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Chapter 8

Thinking and Intelligence – Chapter 8 Summary.docx

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Dan Dolderman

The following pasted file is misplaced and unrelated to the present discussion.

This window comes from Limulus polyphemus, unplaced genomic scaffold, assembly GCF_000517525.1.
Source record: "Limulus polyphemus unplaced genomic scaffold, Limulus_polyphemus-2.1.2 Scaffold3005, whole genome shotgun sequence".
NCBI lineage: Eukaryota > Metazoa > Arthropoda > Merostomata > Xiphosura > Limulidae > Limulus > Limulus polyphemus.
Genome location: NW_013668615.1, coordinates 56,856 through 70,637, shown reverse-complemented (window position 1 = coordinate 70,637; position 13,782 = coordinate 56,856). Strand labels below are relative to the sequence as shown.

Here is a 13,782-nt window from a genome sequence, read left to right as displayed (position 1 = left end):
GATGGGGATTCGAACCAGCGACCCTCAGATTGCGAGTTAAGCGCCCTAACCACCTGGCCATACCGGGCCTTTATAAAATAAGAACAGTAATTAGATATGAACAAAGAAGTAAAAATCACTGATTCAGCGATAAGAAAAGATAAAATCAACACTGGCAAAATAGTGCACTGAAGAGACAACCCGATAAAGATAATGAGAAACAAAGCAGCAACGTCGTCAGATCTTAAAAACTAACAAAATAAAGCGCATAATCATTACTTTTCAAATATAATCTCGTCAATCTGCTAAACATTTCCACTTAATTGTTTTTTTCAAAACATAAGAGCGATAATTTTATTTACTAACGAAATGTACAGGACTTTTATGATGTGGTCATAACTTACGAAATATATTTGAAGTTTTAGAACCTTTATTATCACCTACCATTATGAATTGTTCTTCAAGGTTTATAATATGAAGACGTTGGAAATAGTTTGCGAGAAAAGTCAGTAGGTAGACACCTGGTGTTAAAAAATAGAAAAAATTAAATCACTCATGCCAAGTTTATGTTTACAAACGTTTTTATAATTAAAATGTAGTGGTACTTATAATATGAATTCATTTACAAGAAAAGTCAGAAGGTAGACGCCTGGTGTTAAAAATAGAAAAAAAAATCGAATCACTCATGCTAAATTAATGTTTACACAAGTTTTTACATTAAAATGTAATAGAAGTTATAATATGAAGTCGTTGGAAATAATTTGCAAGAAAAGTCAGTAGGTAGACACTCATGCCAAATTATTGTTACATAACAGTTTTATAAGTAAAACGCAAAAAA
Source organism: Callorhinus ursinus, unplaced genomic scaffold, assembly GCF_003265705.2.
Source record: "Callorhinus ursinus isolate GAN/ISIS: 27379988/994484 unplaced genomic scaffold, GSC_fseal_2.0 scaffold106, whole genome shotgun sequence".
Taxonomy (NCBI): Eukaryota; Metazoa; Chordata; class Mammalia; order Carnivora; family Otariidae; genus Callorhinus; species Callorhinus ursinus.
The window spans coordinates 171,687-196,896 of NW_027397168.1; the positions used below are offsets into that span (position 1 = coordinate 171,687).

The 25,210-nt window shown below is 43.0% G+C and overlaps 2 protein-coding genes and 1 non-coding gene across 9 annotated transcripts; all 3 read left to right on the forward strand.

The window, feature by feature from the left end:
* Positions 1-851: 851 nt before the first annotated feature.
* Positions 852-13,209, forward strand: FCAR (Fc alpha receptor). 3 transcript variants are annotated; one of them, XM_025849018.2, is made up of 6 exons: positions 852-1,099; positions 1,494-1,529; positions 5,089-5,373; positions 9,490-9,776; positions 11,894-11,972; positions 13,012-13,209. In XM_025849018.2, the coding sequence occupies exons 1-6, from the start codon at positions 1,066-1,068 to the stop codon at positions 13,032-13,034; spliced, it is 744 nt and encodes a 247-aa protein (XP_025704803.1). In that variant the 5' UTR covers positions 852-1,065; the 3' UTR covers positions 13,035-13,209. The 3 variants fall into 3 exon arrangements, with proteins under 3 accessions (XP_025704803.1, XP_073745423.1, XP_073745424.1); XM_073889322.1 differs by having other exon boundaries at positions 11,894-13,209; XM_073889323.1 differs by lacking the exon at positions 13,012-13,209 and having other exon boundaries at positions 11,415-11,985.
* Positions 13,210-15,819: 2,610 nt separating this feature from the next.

Thinking and IntelligenceChapter 8 Summaryy German psychologist Gerd Gigerenzer proposed that lowprobability events that are highly publicized and have dire consequences could result in fears he called DREAD RISKS eg The deaths associated with the hijackings of 911 Sometimes humans do not always weigh the actual probabilities of different actions eg an estimated 350 Americans died during the 3 months following 911 because they avoided flying y We can be influenced by numerous factors that might not be considered rational the prominence of events of images in our minds How does the mind represent information y Our thoughts guide much of our behavior as we solve problems make decisions and try to make sense of events going on around usy Some people seem to be better at using information than others we describe this ability as intelligencey Thinking is adaptive we develop rules for making fast decisions deciding to go a different route to avoid hardsnap judgments Unconscious cognitive processes not only influence thought and behavior but also affect decisionmaking and problem solvingy Malcom Gladwell tried to illustrate how snap judgments can have important consequences by using the example of the fire fighter who because of intuition developed over years of experience in fire fighting decided to evacuate a building when the fire wouldnt go out after spraying water on it Knowing something was not right because of the intuition he decided to evacuate the building after doing so the floor collapsed where they were standing He made the right SNAP JUDGEMENT y Some thoughts generate images in your head while others come out as spoken words in our heads HOWEVER some are still difficult to describe because they are formed without any conscious awareness of where they came fromy Cognitive psych was originally based on the notion that the brain represents information and that the act of thinking is directly associated with manipulating the infoeg of representations a road map represents streets a menu represents food optionsy The challenge for cognitive psychologists is to understand the nature of our everyday mental representations you dont need an actual physical representation to describe everything For instance you can describe what your mother without having to look at a picturey There are two different types of representations which are both very important in understanding how we think because they form the basis of human thoughtintelligence and the ability to solve lifes problems Mental Images Are Analogical Representations y Several lines of evidence support the notion that representations take on picturelike qualities y Eg In a study they made participants determine whether the letters were normally orientated or mirror imaged while being rotated They reached the conclusion that the more the image is rotated the longer it would take for them to decide whether the image was normally orientated or mirror imaged This is because in their heads theyre picture the letter being rotated back to the normal position If it were completely upsidedown them it would take the longest time to react y BUT are all representations of objects analogical Cant you just think of the characteristics of an object ie lemons yellow and waxydimpled skin without having to picture the object Research has shown that at least some thoughts take the form of mental images Stephen Kosslyn and his colleagues had shown that visual imagery is associated with activity in visual perceptionrelated areas of the brain primary visual cortex y The picture in your head happens because of electrical impulses that cause groups of neurons to fireManipulating mental images allows you to think about your environment in novel and creative ways helping you solve problemsLimits of Analogical Representations y If something cannot be perceived wholly by out perceptual system then we cannot form a complete analogical representation of ity Mental maps involve a mixture of analogical and symbolic representations Eg When asked whether San Diego or Jasper is father east Symbolic representations can lead to errors because we can represent only a limited range of knowledge analogically and thus use memory shortcuts unconsciouslyy Much of our thinking reflects not only visual representations of objects in the world but also our general knowledge about the world Eg a lemon and how we can use it By picturing a lemon it doesnt tell you how to use it but because you know that the inside is edible you know that you can squeeze the juice out THUS WHAT YOU DO WITH A LEMON DEPENDS ON HOW YOU THINK ABOUT ITy However we have to store unique knowledge for each member of a category Eg a violin has four strings and a guitar has six stringsy A concept ensures that we do not have to store every instance of an objectrelationqualitydimension individually Instead they are stored as abstract representations based on properties that particular itemsideas share y Defining attribute model fails to capture many key aspects of how we organize things in our heads It suggests that membership within a category is on an allornone basis but we actually make exceptions in our categorizations ex DAM of a bird is can fly butttt penguins are birds which DONT fly Also a DAM suggests that all of a given categorys attributes are equally salient in terms of defining a category BUT research shows that some attributes are more important for defining membership than others but that boundaries between categories are much fuzzier than the DAM suggests ex has wings comes to mind when we think of birds BUT warmblooded does not as readily come to mind when we think of birds Third DAMs suggest that no one item is a better fit than any other ex a 16 year old boy a man who has been in a relationship for a while but never got married and a 30 year old who goes on dates every now and againTHEY ARE NOT ON THE SAME LEVEL y The best example in a category is called the PROTOTYPE MODEL